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iBrowse: Feds call for Internet privacy


The federal government has put Google, Microsoft, Apple and other technology companies on notice: Give consumers a way to prevent advertisers from tracking their movements across the Web -- or face regulation.

The technology industry has yet to agree on a meaningful solution to protect consumer privacy on the Internet. So privacy watchdogs and lawmakers are stepping up pressure, calling for laws that would require companies to stop digital surveillance of consumers who don't want to be tracked. They say privacy tools are long overdue.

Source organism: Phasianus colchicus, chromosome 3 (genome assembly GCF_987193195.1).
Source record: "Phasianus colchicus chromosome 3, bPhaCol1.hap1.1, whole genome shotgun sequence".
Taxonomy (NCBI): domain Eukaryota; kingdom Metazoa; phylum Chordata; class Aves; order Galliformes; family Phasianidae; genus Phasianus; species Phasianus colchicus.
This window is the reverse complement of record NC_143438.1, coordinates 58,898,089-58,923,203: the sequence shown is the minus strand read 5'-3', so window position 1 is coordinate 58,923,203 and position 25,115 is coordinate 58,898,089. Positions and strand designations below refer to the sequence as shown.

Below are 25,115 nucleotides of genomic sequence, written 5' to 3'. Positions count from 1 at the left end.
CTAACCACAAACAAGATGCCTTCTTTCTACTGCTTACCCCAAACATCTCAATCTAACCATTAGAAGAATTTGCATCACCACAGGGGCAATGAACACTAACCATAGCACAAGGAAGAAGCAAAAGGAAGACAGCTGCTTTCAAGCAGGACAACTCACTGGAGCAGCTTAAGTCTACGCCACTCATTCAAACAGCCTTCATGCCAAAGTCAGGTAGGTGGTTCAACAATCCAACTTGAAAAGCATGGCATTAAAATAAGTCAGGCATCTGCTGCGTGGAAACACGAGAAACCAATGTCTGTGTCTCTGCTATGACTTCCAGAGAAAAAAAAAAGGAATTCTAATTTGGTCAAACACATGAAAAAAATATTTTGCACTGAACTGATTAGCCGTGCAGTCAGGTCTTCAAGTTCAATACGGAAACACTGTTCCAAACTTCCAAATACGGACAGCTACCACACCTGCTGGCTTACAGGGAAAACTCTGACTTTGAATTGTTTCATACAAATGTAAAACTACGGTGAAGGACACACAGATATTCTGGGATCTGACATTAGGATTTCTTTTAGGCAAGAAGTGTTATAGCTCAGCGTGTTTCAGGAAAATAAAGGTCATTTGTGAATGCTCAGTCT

"I want ordinary consumers to know what is being done with their personal information, and I want to give them the power to do something about it," Senate Commerce Committee chairman John D. Rockefeller (D-W. Va.) said. Washington's call to arms is a response to concern that invasive Internet marketing practices are eroding privacy online as every consumer move is observed, analyzed and harvested for profit.

Online publishers, advertisers and ad networks use "cookies," Web beacons and other tools to follow consumers on the 'Net -- monitoring sites they visit and what they buy. Then, they mine the information to deliver what they hope will be relevant pitches.

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